TABLE 2: Pearson’s correlation results.
TABLE 3: Linear regression results for the values and decision quality.

When confronted by a clash between service delivery and maintenance of labour harmony, the decision tree analysis confirmed the significance of the tradition value on lower decision quality (M = 2.8, SD =1.1 vs. M = 2.4, SD = 1.0, p = 0.00, split around a tradition value of −0.3) as per Figure 2. Gender came into play for the more traditionally orientated male participants who scored lower than female participants on decision quality (M = 2.4, SD = 0.9 vs. M = 2.8, p ˂ 0.05). Decision comfort also featured with the respondents most comfortable with their decision-making displaying lower quality decisions (M = 2.1, SD = 0.7 vs. M = 2.6, SD = 1.0, p ˂ 0.05). The results show that the lower quality decisions were made by tradition-oriented male participants, most comfortable with their decisions (M = 2.1, SD = 0.7).

FIGURE 2: Decision tree analysis for the tradition value in conservation for scenario 1.

When participants were confronted by a clash between financial interests and investment in the environment (scenario 2), a different configuration of factors was found. The decision tree analysis still showed the predictive value of tradition, with the lowest traditional scores predicting higher decision quality (M = 3.05, SD = 0.96, p = 0.00). However, in this scenario, introducing societal financial interests increased decision quality significantly (M = 2.81, SD = 0.83 vs. M = 3.25, SD = 1.03, p ˂ 0.05).

Thet-test results comparing the decision quality of the openness to change and conservation values groups in Table 4 suggest support for Hypotheses 3 and 4. The 145 managers with higher conservation value scores (M = 2.40, SD = 0.94) had lower decision-making scores than the 93 managers opposing conservation (M = 2.79, SD = 1.10), t[236] = –2.87, p = 0.00). This occurred when splitting the population at a conservation score of 0.1.

TABLE 4: The t-test results for decision-making quality and value blocks.

Managers with higher openness to change value orientations (n = 144) exhibited higher decision-making quality scores (M = 2.75, SD = 1.08) compared to those with low scores for this value set (n = 94, M = 2.48, SD = 0.94), (t[236] = 2.05, p = 0.04) when the population was split at an openness to change value of 0.08.

Taking the analysis at a lower level, two individual values played a significant role in predicting decision-making quality. The value of tradition, a subset of the conservation value block, showed a similar relationship with decision-making quality, with the 116 managers with low tradition values (M = 2.43, SD = 0.91) obtaining higher decision-making scores than the 122 managers with high traditional values (M = 2.88, SD = 1.15), (t[236] = 3.40, p = 0.00). Concurrently, managers with the value of self-directed thought (n = 116), a subset of the openness to change value block, made higher quality decisions (M = 2.78, SD = 1.01) than the 122 managers with low scores for this value (M = 2.51, SD = 1.11), (t(236) = –2.02, p = 0.04).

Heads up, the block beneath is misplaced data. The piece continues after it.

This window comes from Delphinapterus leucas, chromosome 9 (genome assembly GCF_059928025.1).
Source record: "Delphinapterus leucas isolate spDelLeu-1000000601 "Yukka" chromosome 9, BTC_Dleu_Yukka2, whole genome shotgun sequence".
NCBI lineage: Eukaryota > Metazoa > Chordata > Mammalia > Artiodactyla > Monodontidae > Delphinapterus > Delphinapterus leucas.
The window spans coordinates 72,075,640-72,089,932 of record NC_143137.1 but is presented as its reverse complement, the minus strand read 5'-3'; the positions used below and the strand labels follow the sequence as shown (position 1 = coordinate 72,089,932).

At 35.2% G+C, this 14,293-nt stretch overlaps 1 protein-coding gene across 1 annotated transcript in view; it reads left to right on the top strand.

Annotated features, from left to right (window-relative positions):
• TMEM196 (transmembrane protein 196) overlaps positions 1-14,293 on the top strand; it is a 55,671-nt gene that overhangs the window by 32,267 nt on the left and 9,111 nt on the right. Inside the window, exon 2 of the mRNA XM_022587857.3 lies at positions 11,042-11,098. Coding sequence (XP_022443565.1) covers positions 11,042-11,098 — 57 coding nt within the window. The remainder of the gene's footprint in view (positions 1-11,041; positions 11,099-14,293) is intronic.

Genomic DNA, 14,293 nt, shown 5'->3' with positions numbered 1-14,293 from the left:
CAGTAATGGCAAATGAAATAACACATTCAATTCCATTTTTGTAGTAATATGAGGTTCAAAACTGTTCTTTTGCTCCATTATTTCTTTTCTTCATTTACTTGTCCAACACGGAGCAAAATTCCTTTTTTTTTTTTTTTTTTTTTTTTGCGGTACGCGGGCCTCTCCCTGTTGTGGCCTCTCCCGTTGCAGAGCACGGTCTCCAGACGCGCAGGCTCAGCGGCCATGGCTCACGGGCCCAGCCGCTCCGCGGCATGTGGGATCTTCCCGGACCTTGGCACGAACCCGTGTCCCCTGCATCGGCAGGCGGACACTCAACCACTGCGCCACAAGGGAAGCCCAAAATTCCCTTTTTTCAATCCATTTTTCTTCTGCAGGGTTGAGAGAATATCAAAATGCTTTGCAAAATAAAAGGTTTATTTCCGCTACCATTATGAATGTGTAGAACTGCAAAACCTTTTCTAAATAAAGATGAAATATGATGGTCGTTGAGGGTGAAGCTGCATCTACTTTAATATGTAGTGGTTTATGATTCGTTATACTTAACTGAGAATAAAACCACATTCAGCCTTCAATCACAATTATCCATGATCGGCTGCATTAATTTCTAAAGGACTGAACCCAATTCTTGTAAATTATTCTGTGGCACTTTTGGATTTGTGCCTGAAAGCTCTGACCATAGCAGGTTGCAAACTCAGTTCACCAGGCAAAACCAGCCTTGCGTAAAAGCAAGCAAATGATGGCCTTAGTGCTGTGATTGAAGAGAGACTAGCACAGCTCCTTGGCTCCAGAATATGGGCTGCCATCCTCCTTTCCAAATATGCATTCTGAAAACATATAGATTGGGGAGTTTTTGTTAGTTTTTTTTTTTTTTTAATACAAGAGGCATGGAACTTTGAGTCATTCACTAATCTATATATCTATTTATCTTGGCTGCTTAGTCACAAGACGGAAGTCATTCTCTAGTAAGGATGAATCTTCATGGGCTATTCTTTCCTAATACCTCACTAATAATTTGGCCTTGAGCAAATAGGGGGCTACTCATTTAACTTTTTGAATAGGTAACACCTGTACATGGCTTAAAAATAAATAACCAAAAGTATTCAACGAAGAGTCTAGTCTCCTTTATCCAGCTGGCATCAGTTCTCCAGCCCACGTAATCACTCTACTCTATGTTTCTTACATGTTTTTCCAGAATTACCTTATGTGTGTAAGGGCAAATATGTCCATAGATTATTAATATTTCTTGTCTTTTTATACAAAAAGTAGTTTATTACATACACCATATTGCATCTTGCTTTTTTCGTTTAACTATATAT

Discussion

The research examined whether managers who valued openness to change made better quality decisions than those who valued conservation when faced by value clashes. Decision quality was defined as conceptual recognition and integration of multiple constructs in the decision task. Overall, the results led to the rejection of the hypotheses that a model of value blocks will predict cognitive decision quality, but with some indication that conservation values negatively predict decision quality. However, the results show that a value such as tradition can negatively impact decision quality. This finding is scenario-specific as different variables come to play in the cognitive processing of value-laden decisions.

The results support the hypotheses that higher or lower levels of conservation values and openness to change values relate to decision quality. Specifically, lower quality decisions are associated with higher traditional values and higher quality decisions with self-directed thought. In other words, the research showed that in a heightened value situation, we can predict that decision-makers with conservation values (valuing security and traditions) may make less considered decisions, particularly because of traditional values. Traditional values are associated with being devout, moderate, detached and respecting tradition (Schwartz, 1994, p. 31). Decision makers more open to change than their counterparts who oppose change make more considered decisions. Within the value block of openness to change are decision-makers who value stimulation, such as an exciting, varied or daring life, as well as those who are self-directed and therefore enjoy freedom, independence, curiosity, creativity, their own goals and self-respect (Schwartz, 1994, p. 31). According to the results, it is particularly self-directed thought, or valuing the freedom to nurture one’s own ideas and abilities (Schwartz, 2012) that relates to taking decisions that are less constrained by decision rules and limited alternatives.

Whilst literature has shown that the supportive role values could play in improving sophisticated decision support systems (Ariail et al., 2015) and addressed the personal value versus professional value conflict in ethical decision-making (Ametrano, 2014), the link between personal values and cognitive decision quality has been neglected till now. Whilst Fritzsche and Oz (2007) expected a positive relationship between traditional (conserving) values and decision ethicality and a negative relationship between openness to change and decision ethicality, they found the opposite. Our study shows a negative relationship between decision quality and conservation (traditional values), comments on the Fritzsche and Oz (2007) findings by underlining the importance of values in decision-making and, more importantly, adding a further proxy for decision quality evaluation.